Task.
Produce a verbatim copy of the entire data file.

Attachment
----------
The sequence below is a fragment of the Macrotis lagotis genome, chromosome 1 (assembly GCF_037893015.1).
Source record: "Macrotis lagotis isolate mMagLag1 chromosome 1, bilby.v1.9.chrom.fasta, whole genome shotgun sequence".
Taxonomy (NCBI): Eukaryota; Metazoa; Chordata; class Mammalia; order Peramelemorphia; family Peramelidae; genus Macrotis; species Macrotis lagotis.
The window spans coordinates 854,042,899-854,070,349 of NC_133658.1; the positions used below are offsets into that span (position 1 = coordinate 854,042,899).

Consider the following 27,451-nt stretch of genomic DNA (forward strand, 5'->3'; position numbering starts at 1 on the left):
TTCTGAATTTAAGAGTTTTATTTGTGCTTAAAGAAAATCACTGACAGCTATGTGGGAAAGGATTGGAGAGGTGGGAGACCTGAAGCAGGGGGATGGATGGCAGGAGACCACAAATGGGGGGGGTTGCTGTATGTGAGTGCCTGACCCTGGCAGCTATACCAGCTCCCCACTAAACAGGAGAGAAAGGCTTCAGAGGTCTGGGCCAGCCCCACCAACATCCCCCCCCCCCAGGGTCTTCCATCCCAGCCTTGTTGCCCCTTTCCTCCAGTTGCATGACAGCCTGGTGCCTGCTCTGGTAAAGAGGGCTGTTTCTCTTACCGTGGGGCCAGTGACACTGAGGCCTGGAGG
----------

The sequence below is a fragment of the Macrotis lagotis genome, chromosome 1 (assembly GCF_037893015.1).
Source record: "Macrotis lagotis isolate mMagLag1 chromosome 1, bilby.v1.9.chrom.fasta, whole genome shotgun sequence".
Taxonomy (NCBI): Eukaryota; Metazoa; Chordata; class Mammalia; order Peramelemorphia; family Peramelidae; genus Macrotis; species Macrotis lagotis.
The window spans coordinates 854,042,899-854,070,349 of NC_133658.1; the positions used below are offsets into that span (position 1 = coordinate 854,042,899).

Consider the following 27,451-nt stretch of genomic DNA (forward strand, 5'->3'; position numbering starts at 1 on the left):
TTCTGAATTTAAGAGTTTTATTTGTGCTTAAAGAAAATCACTGACAGCTATGTGGGAAAGGATTGGAGAGGTGGGAGACCTGAAGCAGGGGGATGGATGGCAGGAGACCACAAATGGGGGGGGTTGCTGTATGTGAGTGCCTGACCCTGGCAGCTATACCAGCTCCCCACTAAACAGGAGAGAAAGGCTTCAGAGGTCTGGGCCAGCCCCACCAACATCCCCCCCCCCCAGGGTCTTCCATCCCAGCCTTGTTGCCCCTTTCCTCCAGTTGCATGACAGCCTGGTGCCTGCTCTGGTAAAGAGGGCTGTTTCTCTTACCGTGGGGCCAGTGACACTGAGGCCTGGAGG